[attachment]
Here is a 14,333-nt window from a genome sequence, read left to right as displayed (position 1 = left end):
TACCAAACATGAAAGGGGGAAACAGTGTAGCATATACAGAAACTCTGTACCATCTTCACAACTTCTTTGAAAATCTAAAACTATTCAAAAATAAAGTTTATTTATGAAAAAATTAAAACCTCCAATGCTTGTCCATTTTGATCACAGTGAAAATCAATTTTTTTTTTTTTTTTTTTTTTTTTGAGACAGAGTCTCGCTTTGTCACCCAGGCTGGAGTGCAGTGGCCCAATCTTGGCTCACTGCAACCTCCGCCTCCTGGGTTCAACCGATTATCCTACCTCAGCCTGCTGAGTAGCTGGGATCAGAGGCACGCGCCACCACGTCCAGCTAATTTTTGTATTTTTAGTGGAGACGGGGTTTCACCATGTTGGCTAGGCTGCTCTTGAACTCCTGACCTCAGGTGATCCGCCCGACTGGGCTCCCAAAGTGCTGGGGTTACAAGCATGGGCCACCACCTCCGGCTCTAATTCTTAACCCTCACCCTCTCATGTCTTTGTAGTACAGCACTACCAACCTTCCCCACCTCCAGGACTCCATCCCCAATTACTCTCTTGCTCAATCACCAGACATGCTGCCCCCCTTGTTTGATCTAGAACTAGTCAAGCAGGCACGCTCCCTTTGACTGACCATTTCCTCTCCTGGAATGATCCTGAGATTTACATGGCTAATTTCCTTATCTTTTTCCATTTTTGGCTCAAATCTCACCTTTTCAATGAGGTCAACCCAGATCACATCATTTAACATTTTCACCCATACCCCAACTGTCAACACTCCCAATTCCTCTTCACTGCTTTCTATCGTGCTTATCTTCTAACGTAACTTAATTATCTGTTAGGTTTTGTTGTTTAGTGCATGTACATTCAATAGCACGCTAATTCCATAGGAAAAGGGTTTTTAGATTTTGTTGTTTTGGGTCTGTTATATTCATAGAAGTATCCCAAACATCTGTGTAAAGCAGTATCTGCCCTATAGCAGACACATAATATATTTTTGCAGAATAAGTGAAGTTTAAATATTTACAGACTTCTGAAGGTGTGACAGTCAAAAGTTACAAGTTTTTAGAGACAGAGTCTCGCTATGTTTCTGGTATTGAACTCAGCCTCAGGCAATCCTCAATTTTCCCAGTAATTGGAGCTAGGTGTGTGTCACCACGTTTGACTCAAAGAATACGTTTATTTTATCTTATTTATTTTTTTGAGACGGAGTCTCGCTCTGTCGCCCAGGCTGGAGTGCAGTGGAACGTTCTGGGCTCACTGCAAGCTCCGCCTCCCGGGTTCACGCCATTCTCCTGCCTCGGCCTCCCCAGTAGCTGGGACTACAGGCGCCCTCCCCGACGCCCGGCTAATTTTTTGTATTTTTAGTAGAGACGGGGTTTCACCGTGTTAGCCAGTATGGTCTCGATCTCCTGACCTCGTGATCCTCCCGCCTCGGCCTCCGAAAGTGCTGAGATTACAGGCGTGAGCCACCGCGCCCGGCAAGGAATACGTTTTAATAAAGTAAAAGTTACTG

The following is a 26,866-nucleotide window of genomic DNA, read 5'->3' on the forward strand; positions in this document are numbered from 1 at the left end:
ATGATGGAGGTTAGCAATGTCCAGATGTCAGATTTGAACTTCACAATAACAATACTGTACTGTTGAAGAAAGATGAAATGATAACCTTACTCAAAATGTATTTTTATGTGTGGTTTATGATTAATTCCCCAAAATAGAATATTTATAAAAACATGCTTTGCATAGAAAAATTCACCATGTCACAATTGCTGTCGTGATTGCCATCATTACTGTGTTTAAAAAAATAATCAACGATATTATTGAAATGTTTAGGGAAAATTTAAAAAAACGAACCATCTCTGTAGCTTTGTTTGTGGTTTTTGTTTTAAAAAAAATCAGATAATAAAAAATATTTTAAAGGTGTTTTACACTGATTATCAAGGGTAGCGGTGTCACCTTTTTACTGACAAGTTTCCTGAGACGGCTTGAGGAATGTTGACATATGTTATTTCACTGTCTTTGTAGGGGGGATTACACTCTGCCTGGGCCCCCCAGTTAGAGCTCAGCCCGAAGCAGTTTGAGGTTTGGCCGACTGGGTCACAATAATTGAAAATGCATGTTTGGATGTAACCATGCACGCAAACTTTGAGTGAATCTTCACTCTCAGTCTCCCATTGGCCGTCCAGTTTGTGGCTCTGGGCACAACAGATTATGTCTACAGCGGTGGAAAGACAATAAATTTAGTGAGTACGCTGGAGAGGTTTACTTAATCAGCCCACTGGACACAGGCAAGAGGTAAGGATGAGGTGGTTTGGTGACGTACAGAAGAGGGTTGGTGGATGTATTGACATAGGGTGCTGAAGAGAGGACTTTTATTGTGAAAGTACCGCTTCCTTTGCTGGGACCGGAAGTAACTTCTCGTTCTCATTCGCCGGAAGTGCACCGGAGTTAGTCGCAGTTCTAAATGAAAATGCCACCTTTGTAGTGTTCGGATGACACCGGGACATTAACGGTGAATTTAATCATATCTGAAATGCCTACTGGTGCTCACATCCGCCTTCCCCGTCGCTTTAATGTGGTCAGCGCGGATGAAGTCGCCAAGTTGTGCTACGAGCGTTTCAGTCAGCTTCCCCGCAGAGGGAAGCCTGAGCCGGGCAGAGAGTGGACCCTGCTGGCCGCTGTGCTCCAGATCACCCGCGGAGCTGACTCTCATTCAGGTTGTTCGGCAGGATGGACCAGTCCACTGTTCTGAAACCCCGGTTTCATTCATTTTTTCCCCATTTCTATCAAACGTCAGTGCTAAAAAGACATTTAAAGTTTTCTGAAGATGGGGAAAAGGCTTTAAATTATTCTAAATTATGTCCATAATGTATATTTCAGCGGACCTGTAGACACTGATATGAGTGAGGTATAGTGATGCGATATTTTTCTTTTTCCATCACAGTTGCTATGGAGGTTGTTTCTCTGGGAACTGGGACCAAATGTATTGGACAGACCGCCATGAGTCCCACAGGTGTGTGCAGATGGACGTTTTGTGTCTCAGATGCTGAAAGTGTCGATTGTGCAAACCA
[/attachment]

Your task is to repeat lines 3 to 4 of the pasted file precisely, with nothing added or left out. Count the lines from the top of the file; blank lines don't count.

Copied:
The following is a 26,866-nucleotide window of genomic DNA, read 5'->3' on the forward strand; positions in this document are numbered from 1 at the left end:
ATGATGGAGGTTAGCAATGTCCAGATGTCAGATTTGAACTTCACAATAACAATACTGTACTGTTGAAGAAAGATGAAATGATAACCTTACTCAAAATGTATTTTTATGTGTGGTTTATGATTAATTCCCCAAAATAGAATATTTATAAAAACATGCTTTGCATAGAAAAATTCACCATGTCACAATTGCTGTCGTGATTGCCATCATTACTGTGTTTAAAAAAATAATCAACGATATTATTGAAATGTTTAGGGAAAATTTAAAAAAACGAACCATCTCTGTAGCTTTGTTTGTGGTTTTTGTTTTAAAAAAAATCAGATAATAAAAAATATTTTAAAGGTGTTTTACACTGATTATCAAGGGTAGCGGTGTCACCTTTTTACTGACAAGTTTCCTGAGACGGCTTGAGGAATGTTGACATATGTTATTTCACTGTCTTTGTAGGGGGGATTACACTCTGCCTGGGCCCCCCAGTTAGAGCTCAGCCCGAAGCAGTTTGAGGTTTGGCCGACTGGGTCACAATAATTGAAAATGCATGTTTGGATGTAACCATGCACGCAAACTTTGAGTGAATCTTCACTCTCAGTCTCCCATTGGCCGTCCAGTTTGTGGCTCTGGGCACAACAGATTATGTCTACAGCGGTGGAAAGACAATAAATTTAGTGAGTACGCTGGAGAGGTTTACTTAATCAGCCCACTGGACACAGGCAAGAGGTAAGGATGAGGTGGTTTGGTGACGTACAGAAGAGGGTTGGTGGATGTATTGACATAGGGTGCTGAAGAGAGGACTTTTATTGTGAAAGTACCGCTTCCTTTGCTGGGACCGGAAGTAACTTCTCGTTCTCATTCGCCGGAAGTGCACCGGAGTTAGTCGCAGTTCTAAATGAAAATGCCACCTTTGTAGTGTTCGGATGACACCGGGACATTAACGGTGAATTTAATCATATCTGAAATGCCTACTGGTGCTCACATCCGCCTTCCCCGTCGCTTTAATGTGGTCAGCGCGGATGAAGTCGCCAAGTTGTGCTACGAGCGTTTCAGTCAGCTTCCCCGCAGAGGGAAGCCTGAGCCGGGCAGAGAGTGGACCCTGCTGGCCGCTGTGCTCCAGATCACCCGCGGAGCTGACTCTCATTCAGGTTGTTCGGCAGGATGGACCAGTCCACTGTTCTGAAACCCCGGTTTCATTCATTTTTTCCCCATTTCTATCAAACGTCAGTGCTAAAAAGACATTTAAAGTTTTCTGAAGATGGGGAAAAGGCTTTAAATTATTCTAAATTATGTCCATAATGTATATTTCAGCGGACCTGTAGACACTGATATGAGTGAGGTATAGTGATGCGATATTTTTCTTTTTCCATCACAGTTGCTATGGAGGTTGTTTCTCTGGGAACTGGGACCAAATGTATTGGACAGACCGCCATGAGTCCCACAGGTGTGTGCAGATGGACGTTTTGTGTCTCAGATGCTGAAAGTGTCGATTGTGCAAACCA